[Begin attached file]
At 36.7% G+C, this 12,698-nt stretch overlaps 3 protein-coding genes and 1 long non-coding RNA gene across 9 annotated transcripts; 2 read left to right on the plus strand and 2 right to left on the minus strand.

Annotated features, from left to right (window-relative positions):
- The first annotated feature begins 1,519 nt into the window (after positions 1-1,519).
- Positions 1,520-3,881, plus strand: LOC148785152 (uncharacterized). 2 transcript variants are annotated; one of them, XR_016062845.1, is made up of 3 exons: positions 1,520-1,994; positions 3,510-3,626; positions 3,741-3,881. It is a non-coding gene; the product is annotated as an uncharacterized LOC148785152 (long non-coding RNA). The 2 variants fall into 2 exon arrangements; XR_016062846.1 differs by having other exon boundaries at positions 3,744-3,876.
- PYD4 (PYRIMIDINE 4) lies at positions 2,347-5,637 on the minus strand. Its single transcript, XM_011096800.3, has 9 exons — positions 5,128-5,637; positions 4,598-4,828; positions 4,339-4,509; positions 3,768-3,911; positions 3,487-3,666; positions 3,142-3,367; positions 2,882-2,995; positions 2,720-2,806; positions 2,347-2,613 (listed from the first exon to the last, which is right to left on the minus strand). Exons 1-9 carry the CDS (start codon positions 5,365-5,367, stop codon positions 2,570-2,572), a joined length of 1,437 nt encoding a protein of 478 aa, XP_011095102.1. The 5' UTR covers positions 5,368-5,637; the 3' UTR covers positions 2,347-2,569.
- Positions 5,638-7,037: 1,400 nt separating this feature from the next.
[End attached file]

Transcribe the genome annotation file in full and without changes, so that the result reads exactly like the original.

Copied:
At 36.7% G+C, this 12,698-nt stretch overlaps 3 protein-coding genes and 1 long non-coding RNA gene across 9 annotated transcripts; 2 read left to right on the plus strand and 2 right to left on the minus strand.

Annotated features, from left to right (window-relative positions):
- The first annotated feature begins 1,519 nt into the window (after positions 1-1,519).
- Positions 1,520-3,881, plus strand: LOC148785152 (uncharacterized). 2 transcript variants are annotated; one of them, XR_016062845.1, is made up of 3 exons: positions 1,520-1,994; positions 3,510-3,626; positions 3,741-3,881. It is a non-coding gene; the product is annotated as an uncharacterized LOC148785152 (long non-coding RNA). The 2 variants fall into 2 exon arrangements; XR_016062846.1 differs by having other exon boundaries at positions 3,744-3,876.
- PYD4 (PYRIMIDINE 4) lies at positions 2,347-5,637 on the minus strand. Its single transcript, XM_011096800.3, has 9 exons — positions 5,128-5,637; positions 4,598-4,828; positions 4,339-4,509; positions 3,768-3,911; positions 3,487-3,666; positions 3,142-3,367; positions 2,882-2,995; positions 2,720-2,806; positions 2,347-2,613 (listed from the first exon to the last, which is right to left on the minus strand). Exons 1-9 carry the CDS (start codon positions 5,365-5,367, stop codon positions 2,570-2,572), a joined length of 1,437 nt encoding a protein of 478 aa, XP_011095102.1. The 5' UTR covers positions 5,368-5,637; the 3' UTR covers positions 2,347-2,569.
- Positions 5,638-7,037: 1,400 nt separating this feature from the next.